But again, if it’s something that’s “an injury,” but it’s temporary, okay, like, you know, we can sort of handle that. But, so if you think about the total number of babies who will be harmed permanently by shoulder dystocia, it’s pretty unusual. And so, what do you do about that? Like how do you sort of talk about that and council these very rare, bad outcomes, and you freak everyone out about it, or do you not? And that’s a tough balance.
Dr. Friedman: Right, exactly. It’s a hard question. And, you know, it depends on certain risk factors, but most of the time these things happen is when we’re not expecting it, when the patient doesn’t have any specific risk factors. And so, you don’t necessarily, like you said, you don’t want to freak everybody out and tell everybody that this is a potential that can happen, but you can kind of see how things go and just have open communication with the patient during the labor process.
Dr. Fox: As the obstetrician, every single one of us at every single delivery are thinking about it.
Dr. Friedman: A hundred percent.
Dr. Fox: One hundred percent of the time when, you know, we’re super-duper excited and say, “Hey, the head’s coming out,” and we’re, you know, smiling and this and that, and the parents are so excited and taking pictures. And, you know, we are always, always like, “Where’s that shoulder? Is it coming out? Do we have a problem or not?” And people don’t realize that is literally the one thing on our mind in every single birth at that point.
Dr. Friedman: Exactly.
Dr. Fox: And sometimes, you start to sweat a little bit. If it’s, you know, you’re like, it’s 10 seconds, 20 seconds, and you start thinking more and more. And that‘s sometimes why at that point, you may see your obstetrician get a little bit quiet and start concentrating a little bit more and maybe ask for a couple of friends to come over and, you know, help out just in case, and it’s really just for that reason. We‘ve all been there. So, who is at risk for getting a shoulder dystocia? Like, who would be someone who we’d be thinking, “All right, this woman is at high risk to have it.”
Dr. Friedman: Well, definitely for women who have had this happen before, so they had a shoulder dystocia in a prior pregnancy, then we know that they are at increased risk relative to the general population. It’s hard to say exactly how many times it will happen again as it depends on a lot of factors like we keep saying, but it’s probably somewhere around 10%.
Dr. Fox: Right. It’ll happen again. Yeah. Something like that. Again, it’s hard to know because a lot of them end up… They had it the first time, and it was a bad experience. They’ll have a C-section the next time, so you don’t always know. But yeah, some are 10%, 20%, somewhere like there. It’s common. That’s the biggest risk factor.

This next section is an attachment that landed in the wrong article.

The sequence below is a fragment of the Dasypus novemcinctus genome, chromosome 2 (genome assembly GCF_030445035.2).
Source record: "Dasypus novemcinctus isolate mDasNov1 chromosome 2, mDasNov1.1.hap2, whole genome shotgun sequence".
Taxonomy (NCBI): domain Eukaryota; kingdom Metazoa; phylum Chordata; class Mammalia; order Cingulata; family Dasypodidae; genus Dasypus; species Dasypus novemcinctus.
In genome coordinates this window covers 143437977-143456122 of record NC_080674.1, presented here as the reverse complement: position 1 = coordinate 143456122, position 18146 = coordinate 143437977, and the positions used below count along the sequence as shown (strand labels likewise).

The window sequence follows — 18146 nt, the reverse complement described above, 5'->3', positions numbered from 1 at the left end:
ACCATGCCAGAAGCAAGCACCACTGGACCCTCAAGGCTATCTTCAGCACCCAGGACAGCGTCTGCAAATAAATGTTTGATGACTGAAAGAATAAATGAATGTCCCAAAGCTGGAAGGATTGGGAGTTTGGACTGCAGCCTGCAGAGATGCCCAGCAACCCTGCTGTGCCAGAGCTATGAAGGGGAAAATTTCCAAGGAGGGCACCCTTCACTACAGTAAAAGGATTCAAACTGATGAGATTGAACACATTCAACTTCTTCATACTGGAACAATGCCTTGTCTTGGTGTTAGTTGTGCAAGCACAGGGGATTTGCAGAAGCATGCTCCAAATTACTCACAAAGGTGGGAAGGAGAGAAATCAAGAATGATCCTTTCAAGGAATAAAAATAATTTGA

Dr. Friedman: Right. We also know that if the baby ends up being on the larger side, that baby will have an increased risk for having the shoulders get stuck.
Dr. Fox: Right. And that makes a lot of sense, right, bigger babies are harder to fit.
Dr. Friedman: Right.
Dr. Fox: They’re also harder to deliver the head. It’s the same concept. But once the head comes out, they tend to be bigger and geometrically slightly more complicated to deliver.
Dr. Friedman: Right. Then women who have gestational diabetes also are at risk just because of the way the abdomen and shoulders are relative to the head in those patients and those babies.
Dr. Fox: Right. So, that’s a really interesting concept. So, women who have diabetes, the thought is that the babies get more sugar. And babies who are big because they’re like genetically big tend to be big everywhere, big heads, long legs. They’re just big. And so, if the head fits, the body is usually going to fit again, proportionally. It may be harder to deliver them because the head’s big, but once the head comes out proportionally.
But when you take a baby that’s supposed to be a certain size and give them extra sugar, their head doesn’t get bigger, their legs don’t get longer, they just get sort of bigger. And so, their shoulders are wider, their bellies are bigger. And so, proportionally, once the head comes out, they’re more likely to have a disproportionate shoulder and trunk size. For any baby weight, if the mother was a diabetic or gestational diabetic, the chance of a shoulder dystocia is a little bit higher.
The mother’s weight, the heavier she is, there’s a higher risk, but it’s not as great a risk factor as those. Same thing like a long labor is a risk, but those are sort of softer risk factors because they’re also so common. So many women will gain a lot of weight in pregnancy and, okay, it’s not the biggest risk. Really, you know, prior shoulder dystocia, big baby, diabetes. Now, the hardest part I find is the big baby risk factor because as you know, and as I know, but not everyone realizes, we don’t know the baby’s weight before the baby’s born. We only guess the weight, and we’re frequently wrong.
We’re always wrong actually, but the question is how wrong are we? Are we a lot wrong or a little wrong? And so, that’s a tough situation because babies can be born and they’re much bigger than we thought they would be, which can put us in a situation of a shoulder dystocia where we weren’t expecting one. Or the opposite, we’re totally freaking her out that her baby’s so big, so big, so big, and then the baby’s not so big. And then we scared her or maybe done things that we didn’t need to do ultimately. How do you address that with patients at the end of pregnancy?